There are some common causes of the misfire between brain and muscle. Those include:
- Electrolyte imbalance
- Overuse of muscles
- Diabetic stiff hand syndrome
- Exercising in high temperatures
- Nerve Compression: Spinal stenosis, which is the compression of nerves in your spine, can produce cramp-like wrist Pain in your joints. The pain typically worsens as you continue to use the affected joint or joints.
- Inadequate Blood Supply: The narrowing of arteries that deliver blood to your arms and hands can result in cramping in the arms and hands while you're exercising. These cramps typically fade once you're done exercising.
- Mineral Depletion: If you lack certain minerals in your diet, such as calcium, potassium or magnesium, you may experience involuntary cramping. Certain medications, such as diuretics, may be responsible for the depletion of these minerals.
Risk Factors for Muscle Cramps
Your cramps cause severe disco.Anyone is prone to hand cramps, but some people are more likely to experience chronic cramping than others. For instance, those who have low blood levels of magnesium, calcium, potassium or vitamins B1, B5 or B6, are more prone to cramping than those with normal blood levels. Additionally, those who take certain medications are chronically dehydrated or who routinely exercise in the heat are prone to hand cramping as well. Some additional risk factors include:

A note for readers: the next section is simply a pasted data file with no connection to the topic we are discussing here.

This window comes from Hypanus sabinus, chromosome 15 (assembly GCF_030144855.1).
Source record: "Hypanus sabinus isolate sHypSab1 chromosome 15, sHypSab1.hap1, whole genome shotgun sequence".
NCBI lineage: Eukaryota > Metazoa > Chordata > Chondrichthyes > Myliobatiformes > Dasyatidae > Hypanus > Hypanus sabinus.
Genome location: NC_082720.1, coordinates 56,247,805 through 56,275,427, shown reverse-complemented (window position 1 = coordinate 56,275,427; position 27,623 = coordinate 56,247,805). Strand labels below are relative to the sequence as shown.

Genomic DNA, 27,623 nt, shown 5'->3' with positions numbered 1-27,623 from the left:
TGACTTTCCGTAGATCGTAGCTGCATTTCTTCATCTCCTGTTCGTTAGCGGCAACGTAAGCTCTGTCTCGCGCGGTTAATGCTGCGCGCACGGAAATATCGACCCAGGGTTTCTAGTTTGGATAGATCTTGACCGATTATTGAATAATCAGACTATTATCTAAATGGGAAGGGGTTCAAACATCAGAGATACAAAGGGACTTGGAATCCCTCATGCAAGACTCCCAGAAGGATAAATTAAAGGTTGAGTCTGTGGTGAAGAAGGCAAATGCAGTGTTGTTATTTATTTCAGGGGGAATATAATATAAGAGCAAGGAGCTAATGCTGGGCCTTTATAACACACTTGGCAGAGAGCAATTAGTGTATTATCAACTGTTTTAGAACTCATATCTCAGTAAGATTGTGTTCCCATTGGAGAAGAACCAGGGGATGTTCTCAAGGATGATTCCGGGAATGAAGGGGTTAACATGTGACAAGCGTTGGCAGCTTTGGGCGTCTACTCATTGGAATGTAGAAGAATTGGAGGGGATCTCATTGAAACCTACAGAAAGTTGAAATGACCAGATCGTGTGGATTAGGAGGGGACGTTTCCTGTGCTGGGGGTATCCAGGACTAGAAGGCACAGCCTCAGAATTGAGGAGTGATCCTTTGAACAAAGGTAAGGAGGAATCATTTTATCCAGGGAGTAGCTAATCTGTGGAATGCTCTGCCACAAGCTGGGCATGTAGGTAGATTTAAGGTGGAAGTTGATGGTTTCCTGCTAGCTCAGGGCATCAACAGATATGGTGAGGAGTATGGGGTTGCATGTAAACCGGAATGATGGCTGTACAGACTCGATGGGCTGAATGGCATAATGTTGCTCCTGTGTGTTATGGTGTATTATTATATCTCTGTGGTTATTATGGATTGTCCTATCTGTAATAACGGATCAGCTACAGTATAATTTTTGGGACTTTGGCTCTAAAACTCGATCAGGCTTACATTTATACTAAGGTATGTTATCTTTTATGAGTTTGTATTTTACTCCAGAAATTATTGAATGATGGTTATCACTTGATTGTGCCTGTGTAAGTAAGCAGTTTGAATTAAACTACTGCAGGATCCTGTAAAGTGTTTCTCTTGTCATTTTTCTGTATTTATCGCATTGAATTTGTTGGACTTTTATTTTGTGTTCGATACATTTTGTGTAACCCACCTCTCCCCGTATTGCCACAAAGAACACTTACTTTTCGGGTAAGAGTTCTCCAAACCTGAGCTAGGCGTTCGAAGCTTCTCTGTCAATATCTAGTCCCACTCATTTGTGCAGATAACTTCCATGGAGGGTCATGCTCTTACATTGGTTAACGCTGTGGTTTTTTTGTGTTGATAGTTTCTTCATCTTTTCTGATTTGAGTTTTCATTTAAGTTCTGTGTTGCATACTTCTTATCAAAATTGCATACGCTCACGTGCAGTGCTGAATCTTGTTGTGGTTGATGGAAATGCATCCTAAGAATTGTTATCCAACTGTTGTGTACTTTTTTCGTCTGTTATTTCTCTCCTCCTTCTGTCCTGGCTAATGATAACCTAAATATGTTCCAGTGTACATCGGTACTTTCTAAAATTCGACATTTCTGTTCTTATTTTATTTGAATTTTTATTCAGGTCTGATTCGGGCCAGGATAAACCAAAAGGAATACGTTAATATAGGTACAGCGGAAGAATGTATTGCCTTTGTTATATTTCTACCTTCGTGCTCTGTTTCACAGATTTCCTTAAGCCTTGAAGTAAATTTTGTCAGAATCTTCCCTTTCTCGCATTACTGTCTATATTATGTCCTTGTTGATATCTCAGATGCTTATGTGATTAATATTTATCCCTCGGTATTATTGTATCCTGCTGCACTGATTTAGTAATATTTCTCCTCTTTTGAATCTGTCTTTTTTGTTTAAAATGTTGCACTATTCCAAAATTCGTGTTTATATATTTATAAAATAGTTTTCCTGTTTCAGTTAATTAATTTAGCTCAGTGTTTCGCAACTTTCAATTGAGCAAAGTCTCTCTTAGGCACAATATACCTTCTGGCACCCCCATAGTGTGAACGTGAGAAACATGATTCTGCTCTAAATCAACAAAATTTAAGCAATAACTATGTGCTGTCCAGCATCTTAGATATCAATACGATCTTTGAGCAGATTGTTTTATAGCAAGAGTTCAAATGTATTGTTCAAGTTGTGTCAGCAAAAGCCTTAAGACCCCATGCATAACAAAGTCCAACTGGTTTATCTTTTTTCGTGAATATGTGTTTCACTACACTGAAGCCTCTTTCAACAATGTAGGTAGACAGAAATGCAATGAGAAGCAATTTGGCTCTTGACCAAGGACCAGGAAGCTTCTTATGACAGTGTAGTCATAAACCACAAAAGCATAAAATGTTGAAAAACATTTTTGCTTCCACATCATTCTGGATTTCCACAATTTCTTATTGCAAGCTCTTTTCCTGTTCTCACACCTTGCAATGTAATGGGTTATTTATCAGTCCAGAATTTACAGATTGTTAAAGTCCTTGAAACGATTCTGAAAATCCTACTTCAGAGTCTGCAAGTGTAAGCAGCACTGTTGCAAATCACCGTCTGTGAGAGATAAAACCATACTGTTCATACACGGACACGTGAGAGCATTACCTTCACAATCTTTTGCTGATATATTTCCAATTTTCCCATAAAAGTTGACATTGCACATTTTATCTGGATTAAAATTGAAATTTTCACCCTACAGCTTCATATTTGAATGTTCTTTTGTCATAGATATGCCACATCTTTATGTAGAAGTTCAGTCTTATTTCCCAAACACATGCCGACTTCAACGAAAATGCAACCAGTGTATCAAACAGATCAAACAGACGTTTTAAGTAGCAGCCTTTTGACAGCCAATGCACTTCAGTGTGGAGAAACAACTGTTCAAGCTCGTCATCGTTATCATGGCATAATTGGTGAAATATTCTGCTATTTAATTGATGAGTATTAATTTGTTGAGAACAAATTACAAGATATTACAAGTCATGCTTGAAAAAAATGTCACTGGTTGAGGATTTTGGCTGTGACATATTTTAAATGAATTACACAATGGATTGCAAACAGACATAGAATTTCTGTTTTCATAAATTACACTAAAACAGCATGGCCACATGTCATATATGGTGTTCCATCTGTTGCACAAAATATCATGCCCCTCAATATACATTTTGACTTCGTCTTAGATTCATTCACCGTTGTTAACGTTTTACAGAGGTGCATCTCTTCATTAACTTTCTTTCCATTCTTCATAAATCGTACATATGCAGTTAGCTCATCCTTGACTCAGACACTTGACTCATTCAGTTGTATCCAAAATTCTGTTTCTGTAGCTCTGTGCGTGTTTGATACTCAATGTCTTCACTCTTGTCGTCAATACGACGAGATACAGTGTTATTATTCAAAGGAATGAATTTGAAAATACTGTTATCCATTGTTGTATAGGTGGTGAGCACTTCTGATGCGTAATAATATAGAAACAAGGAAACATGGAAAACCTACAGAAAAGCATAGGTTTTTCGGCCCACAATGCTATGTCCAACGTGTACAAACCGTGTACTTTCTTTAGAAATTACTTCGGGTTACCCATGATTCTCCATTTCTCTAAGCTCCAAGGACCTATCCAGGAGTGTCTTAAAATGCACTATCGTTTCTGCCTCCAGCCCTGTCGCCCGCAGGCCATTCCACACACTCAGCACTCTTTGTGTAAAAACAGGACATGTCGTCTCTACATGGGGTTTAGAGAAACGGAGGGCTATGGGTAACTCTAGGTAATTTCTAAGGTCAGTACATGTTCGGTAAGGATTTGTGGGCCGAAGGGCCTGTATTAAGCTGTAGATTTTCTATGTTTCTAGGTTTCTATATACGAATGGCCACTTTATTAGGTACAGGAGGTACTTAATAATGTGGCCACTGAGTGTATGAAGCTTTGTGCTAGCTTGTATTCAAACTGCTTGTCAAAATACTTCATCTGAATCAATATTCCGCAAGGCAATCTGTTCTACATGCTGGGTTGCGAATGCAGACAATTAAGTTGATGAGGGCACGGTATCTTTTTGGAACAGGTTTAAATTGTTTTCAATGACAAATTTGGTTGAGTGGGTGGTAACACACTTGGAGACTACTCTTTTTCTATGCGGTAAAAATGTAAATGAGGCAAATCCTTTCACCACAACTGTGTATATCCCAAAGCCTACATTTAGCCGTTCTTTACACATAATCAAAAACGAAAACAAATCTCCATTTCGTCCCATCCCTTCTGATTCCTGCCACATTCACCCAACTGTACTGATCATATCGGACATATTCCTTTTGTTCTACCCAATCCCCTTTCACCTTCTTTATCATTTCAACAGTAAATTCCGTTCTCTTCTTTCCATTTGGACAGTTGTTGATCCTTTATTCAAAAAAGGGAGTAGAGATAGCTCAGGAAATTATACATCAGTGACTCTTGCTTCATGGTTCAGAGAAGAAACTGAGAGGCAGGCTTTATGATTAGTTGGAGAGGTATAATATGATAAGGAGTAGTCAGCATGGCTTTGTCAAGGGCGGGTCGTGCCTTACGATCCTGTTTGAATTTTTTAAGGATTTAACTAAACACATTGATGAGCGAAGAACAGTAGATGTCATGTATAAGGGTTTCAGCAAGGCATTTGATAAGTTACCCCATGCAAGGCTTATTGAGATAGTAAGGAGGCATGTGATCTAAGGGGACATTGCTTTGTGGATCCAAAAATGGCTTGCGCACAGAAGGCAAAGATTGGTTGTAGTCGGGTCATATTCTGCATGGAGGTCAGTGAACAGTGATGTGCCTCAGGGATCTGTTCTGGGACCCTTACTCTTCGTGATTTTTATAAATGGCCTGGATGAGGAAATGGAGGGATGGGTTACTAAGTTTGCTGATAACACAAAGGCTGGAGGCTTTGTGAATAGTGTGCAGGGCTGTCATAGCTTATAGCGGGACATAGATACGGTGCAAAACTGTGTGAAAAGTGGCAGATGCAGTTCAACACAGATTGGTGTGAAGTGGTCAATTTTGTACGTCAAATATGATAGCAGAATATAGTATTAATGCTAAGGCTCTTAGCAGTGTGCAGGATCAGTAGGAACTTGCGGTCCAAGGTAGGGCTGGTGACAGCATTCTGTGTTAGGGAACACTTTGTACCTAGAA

- Age: As people become older, they tend to lose muscle mass. As a result, muscles can become over stressed more easily and therefore, cramp more often.
- Athletes: Athletes are prone to dehydration, especially those who participate in warm-weather sports.
- Pregnancy: Pregnancy causes a host of complications, one of which is muscle cramping. This is due to a number of reasons, including fatigue, dehydration, mineral depletion and carrying around extra weight.
- Medical Conditions: Those who have certain medical conditions, such as diabetes or nerve, liver or thyroid disorders, have an increased risk of cramping.
When to Consult a Medical Professional
Most hand cramps disappear on their own and are rarely serious enough to require the attention of a medical professional. That said, reach out to your doctor if you can relate to any of the following: